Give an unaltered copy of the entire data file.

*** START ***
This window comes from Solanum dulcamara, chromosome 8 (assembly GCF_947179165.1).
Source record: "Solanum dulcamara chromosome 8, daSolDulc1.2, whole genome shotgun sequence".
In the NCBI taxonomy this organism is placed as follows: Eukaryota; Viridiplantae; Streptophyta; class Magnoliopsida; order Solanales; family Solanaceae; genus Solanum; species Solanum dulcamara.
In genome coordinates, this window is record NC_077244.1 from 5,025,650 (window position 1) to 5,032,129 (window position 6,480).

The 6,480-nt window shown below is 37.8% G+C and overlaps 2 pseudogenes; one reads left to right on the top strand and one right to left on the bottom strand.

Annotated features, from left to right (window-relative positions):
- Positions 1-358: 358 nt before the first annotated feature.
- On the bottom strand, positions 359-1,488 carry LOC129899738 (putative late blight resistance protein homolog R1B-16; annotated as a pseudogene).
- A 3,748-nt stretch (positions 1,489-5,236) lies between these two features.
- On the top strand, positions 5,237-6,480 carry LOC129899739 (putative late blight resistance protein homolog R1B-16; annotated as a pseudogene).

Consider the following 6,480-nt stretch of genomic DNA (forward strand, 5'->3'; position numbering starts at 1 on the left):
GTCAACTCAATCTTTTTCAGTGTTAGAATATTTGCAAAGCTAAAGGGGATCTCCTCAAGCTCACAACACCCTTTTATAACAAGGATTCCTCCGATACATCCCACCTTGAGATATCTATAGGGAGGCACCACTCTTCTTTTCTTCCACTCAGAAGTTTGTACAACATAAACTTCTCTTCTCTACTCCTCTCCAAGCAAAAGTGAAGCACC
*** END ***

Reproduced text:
This window comes from Solanum dulcamara, chromosome 8 (assembly GCF_947179165.1).
Source record: "Solanum dulcamara chromosome 8, daSolDulc1.2, whole genome shotgun sequence".
In the NCBI taxonomy this organism is placed as follows: Eukaryota; Viridiplantae; Streptophyta; class Magnoliopsida; order Solanales; family Solanaceae; genus Solanum; species Solanum dulcamara.
In genome coordinates, this window is record NC_077244.1 from 5,025,650 (window position 1) to 5,032,129 (window position 6,480).

The 6,480-nt window shown below is 37.8% G+C and overlaps 2 pseudogenes; one reads left to right on the top strand and one right to left on the bottom strand.

Annotated features, from left to right (window-relative positions):
- Positions 1-358: 358 nt before the first annotated feature.
- On the bottom strand, positions 359-1,488 carry LOC129899738 (putative late blight resistance protein homolog R1B-16; annotated as a pseudogene).
- A 3,748-nt stretch (positions 1,489-5,236) lies between these two features.
- On the top strand, positions 5,237-6,480 carry LOC129899739 (putative late blight resistance protein homolog R1B-16; annotated as a pseudogene).

Consider the following 6,480-nt stretch of genomic DNA (forward strand, 5'->3'; position numbering starts at 1 on the left):
GTCAACTCAATCTTTTTCAGTGTTAGAATATTTGCAAAGCTAAAGGGGATCTCCTCAAGCTCACAACACCCTTTTATAACAAGGATTCCTCCGATACATCCCACCTTGAGATATCTATAGGGAGGCACCACTCTTCTTTTCTTCCACTCAGAAGTTTGTACAACATAAACTTCTCTTCTCTACTCCTCTCCAAGCAAAAGTGAAGCACC